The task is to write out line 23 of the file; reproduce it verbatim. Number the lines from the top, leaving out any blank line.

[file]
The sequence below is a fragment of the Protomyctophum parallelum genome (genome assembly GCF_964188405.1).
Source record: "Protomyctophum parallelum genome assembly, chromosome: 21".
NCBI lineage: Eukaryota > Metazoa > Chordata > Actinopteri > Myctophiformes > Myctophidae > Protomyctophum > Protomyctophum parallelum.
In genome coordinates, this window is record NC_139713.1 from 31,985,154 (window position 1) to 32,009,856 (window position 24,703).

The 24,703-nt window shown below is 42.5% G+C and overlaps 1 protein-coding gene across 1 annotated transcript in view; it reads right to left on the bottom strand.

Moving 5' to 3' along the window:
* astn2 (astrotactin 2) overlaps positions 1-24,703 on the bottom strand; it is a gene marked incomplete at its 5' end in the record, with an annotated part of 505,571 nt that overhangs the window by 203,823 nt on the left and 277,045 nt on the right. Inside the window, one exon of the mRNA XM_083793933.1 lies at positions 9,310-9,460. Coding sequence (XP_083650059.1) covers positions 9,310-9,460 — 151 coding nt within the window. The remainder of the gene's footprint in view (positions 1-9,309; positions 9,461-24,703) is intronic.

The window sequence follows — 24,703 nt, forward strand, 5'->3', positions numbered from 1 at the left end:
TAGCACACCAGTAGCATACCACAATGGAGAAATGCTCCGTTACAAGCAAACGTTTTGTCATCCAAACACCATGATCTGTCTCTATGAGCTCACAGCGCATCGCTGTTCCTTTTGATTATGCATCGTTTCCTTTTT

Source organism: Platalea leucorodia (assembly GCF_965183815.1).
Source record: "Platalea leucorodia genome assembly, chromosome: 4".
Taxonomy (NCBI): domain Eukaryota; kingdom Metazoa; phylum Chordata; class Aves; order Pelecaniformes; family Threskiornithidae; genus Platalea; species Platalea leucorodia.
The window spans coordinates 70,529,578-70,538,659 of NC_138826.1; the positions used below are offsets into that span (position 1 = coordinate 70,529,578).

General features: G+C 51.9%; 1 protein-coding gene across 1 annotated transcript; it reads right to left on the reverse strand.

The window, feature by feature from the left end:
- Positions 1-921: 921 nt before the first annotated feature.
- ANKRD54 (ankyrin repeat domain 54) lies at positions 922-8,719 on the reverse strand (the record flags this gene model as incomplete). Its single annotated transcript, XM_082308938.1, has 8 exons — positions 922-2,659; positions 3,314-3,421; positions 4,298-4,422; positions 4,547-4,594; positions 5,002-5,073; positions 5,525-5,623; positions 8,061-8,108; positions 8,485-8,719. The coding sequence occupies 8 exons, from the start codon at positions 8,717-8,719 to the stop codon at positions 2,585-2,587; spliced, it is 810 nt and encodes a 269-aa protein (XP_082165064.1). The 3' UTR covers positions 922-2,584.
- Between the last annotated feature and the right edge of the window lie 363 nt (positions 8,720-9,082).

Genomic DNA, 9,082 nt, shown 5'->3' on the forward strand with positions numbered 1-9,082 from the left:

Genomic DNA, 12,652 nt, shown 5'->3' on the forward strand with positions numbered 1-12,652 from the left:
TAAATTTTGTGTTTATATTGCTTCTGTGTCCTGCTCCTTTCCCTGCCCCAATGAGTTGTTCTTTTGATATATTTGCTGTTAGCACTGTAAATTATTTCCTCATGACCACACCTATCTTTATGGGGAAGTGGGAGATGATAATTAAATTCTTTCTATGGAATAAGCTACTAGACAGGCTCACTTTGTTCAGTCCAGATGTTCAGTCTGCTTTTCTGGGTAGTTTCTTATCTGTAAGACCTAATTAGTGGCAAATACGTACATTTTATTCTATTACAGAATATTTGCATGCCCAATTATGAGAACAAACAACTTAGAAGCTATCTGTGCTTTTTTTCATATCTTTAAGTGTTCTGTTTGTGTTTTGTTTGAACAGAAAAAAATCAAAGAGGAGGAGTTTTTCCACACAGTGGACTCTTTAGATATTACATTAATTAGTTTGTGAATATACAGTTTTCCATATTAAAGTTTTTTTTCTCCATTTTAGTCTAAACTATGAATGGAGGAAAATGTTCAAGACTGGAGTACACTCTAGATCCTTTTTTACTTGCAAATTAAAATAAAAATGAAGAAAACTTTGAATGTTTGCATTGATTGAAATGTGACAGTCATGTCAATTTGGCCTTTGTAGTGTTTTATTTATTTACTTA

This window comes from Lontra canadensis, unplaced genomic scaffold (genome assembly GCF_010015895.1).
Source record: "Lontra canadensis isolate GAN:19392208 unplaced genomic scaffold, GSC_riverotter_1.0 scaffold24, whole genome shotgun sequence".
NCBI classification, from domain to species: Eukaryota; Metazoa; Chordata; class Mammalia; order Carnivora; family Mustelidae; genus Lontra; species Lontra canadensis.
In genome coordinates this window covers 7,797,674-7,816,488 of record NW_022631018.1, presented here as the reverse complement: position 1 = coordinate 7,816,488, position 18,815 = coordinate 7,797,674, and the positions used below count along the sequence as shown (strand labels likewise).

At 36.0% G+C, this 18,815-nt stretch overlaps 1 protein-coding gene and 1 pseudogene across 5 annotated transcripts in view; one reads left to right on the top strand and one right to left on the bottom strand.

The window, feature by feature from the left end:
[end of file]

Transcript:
Source record: "Lontra canadensis isolate GAN:19392208 unplaced genomic scaffold, GSC_riverotter_1.0 scaffold24, whole genome shotgun sequence".